Wednesday, July 29, 2015

Roller Coaster

(#FirstYearTeachingChronicles Part 2)

On a roller coaster, there are formidable drops, anxiety-ridden slow climbs, and many surprising twists and turns along the way. There's also a lot of screaming, holding on for dear life, and wondering why I am on this godforsaken thing in the first place. But as there is a beginning and an end, I know that I'll be able to plant my two feet on the solid ground in 2.8 minutes. As of today, I have currently been grounded for 7.5 weeks, having gotten off a roller coaster that lasted 9.5 months. You see, my first year of teaching was so much like that of a roller coaster ride.

A few months into teaching after 11 glorious childrearing years off, a friend shared this image with me after I had confessed how incredibly overwhelmed I had been.

Click to enlarge

First, I laughed. Then, I cried. This graph was so freakin' accurate. If you did a quick calculation, I saw this at a depth of despair, at about the end of November. Truthfully, the course of my ride had been a tiny bit different than this graph. I had reached rock bottom at the end of October, on Halloween. And the upturn had actually started somewhere by December. It went something like this:


I was elated to be given the opportunity to return to my pre-children profession at, of all places, my own kiddos' school, where I am familiar with teachers and school happenings. I was excited and nervous to meet the kids and their parents. I was worried about learning the curriculum and teaching it well. I was scared about not being "good enough" for these fourth graders because I was new. But I knew my heart was in the right place and that I was going to give it my all, as not to forsake this class of students who depended on me for an entire year's learning and growth.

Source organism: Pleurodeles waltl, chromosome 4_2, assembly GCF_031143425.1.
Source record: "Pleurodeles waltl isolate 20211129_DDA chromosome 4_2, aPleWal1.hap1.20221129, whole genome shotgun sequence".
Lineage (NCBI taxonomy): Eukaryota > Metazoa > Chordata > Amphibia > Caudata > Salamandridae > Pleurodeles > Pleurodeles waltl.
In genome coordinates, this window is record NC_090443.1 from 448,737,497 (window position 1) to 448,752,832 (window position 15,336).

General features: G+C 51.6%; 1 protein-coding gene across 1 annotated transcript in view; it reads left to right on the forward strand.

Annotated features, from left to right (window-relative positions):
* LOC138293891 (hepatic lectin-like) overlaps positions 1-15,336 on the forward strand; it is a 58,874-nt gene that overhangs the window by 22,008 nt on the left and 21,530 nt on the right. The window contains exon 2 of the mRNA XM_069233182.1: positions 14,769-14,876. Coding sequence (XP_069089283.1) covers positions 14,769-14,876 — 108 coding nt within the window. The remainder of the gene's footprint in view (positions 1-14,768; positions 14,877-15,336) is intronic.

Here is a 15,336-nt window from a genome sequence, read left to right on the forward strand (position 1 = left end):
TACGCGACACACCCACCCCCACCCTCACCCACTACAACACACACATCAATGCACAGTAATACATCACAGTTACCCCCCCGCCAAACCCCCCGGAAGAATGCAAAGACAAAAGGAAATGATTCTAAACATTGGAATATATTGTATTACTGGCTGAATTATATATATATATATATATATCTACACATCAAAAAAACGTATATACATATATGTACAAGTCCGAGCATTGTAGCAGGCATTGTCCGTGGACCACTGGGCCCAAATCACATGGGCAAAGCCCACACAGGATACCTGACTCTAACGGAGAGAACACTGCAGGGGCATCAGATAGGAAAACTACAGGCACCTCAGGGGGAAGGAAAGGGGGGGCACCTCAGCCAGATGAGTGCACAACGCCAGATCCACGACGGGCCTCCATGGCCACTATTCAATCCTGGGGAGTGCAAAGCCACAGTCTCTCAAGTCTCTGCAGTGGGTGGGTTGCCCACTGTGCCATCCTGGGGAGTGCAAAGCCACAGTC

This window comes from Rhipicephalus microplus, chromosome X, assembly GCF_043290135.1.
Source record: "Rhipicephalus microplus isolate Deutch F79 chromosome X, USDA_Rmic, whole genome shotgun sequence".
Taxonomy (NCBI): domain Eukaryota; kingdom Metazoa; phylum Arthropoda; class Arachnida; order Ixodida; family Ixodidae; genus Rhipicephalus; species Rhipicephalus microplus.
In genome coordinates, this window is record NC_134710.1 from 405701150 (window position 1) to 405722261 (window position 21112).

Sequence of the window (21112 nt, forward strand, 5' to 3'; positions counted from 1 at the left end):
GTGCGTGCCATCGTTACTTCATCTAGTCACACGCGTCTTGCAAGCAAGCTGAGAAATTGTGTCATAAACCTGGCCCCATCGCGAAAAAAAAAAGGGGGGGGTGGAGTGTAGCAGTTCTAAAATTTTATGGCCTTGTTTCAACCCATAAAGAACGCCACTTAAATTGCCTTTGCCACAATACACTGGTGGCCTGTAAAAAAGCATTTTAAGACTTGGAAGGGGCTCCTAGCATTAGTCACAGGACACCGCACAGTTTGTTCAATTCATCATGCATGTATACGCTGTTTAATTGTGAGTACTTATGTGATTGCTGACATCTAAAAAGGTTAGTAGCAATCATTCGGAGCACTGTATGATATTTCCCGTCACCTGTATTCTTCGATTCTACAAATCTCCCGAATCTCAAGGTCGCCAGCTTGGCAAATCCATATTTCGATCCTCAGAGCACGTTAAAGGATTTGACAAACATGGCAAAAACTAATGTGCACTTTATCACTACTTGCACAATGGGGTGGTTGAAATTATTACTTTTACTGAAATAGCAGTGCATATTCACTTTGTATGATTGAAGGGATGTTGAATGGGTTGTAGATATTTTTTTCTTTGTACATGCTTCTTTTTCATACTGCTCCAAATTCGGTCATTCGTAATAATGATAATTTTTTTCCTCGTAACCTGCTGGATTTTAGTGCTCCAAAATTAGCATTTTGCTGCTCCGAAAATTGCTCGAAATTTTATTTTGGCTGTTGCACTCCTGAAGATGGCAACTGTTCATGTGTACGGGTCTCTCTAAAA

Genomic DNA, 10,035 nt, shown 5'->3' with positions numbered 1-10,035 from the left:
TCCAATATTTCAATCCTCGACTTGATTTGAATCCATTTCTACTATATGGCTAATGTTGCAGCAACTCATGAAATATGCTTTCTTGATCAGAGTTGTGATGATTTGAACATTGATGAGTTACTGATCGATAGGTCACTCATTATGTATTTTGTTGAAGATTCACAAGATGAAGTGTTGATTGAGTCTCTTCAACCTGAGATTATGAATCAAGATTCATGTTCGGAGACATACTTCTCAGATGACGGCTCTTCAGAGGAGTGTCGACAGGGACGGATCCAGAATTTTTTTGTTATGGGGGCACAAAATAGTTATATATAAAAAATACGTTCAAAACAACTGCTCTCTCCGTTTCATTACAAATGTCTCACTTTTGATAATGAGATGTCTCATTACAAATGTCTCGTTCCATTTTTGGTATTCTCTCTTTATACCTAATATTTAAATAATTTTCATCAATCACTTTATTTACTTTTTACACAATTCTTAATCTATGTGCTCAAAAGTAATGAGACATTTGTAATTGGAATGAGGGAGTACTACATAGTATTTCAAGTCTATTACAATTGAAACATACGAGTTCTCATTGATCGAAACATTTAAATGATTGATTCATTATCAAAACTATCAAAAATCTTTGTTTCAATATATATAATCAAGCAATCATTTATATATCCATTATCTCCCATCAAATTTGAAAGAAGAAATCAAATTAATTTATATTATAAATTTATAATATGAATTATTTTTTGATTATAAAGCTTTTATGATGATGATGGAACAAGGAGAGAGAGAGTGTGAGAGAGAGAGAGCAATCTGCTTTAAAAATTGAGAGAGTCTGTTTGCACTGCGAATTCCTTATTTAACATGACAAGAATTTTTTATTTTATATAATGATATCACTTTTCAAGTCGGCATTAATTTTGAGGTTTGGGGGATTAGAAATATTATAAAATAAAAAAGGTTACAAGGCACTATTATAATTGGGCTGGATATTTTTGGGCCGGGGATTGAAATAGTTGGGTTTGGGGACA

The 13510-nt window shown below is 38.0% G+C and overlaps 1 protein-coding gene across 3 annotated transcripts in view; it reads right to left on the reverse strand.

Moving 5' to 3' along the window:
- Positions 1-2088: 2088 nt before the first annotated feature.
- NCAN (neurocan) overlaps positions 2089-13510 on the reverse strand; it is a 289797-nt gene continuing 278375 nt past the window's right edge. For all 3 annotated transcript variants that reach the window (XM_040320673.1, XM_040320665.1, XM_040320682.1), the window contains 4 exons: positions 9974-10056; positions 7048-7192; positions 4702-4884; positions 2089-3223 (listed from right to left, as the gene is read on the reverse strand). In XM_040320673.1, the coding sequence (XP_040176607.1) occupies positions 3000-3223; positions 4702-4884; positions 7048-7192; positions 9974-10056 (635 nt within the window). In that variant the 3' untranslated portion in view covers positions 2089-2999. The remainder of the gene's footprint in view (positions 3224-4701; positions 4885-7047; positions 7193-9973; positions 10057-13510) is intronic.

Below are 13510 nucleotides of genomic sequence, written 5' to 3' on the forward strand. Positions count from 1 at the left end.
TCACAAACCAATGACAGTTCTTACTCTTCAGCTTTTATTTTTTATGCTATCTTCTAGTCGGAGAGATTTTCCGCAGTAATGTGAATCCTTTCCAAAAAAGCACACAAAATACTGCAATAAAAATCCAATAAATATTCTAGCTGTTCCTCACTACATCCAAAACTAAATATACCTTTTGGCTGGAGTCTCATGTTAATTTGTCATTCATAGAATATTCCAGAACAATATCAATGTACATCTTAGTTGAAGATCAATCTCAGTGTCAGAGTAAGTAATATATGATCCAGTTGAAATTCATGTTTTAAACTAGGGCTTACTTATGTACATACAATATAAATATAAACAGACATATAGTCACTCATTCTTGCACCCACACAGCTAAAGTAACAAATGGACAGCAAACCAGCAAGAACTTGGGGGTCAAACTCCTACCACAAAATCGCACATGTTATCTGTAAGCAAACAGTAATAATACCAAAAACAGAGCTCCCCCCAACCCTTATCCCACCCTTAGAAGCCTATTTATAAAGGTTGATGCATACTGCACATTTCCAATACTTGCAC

I am responsible for all of these kids. I have to do things right.


I braved through a beginning of the year marked with many scheduled testings and initial school events. I asked a lot of questions and returned kind help and advice from my colleagues with the most, shall I say, adorable deer-in-headlights looks? In reading lessons, the kids stared at me, ready to learn, with expressions of "okay, teach me." And I sat there, gesturing and talking, really hoping that I looked like I knew what I was doing. I soon realized that classroom management was going to be far different than what I am used to at home as a mom managing her own two children. How is it only September?

This was also when DH stepped up and took over all household matters and became a single dad my superhero. He negotiated to work from home to help out with the chores and the kiddos. I became a shadow that appeared at random times, armored with my infamous deer-in-headlights look as I showed up for meals and came up for air.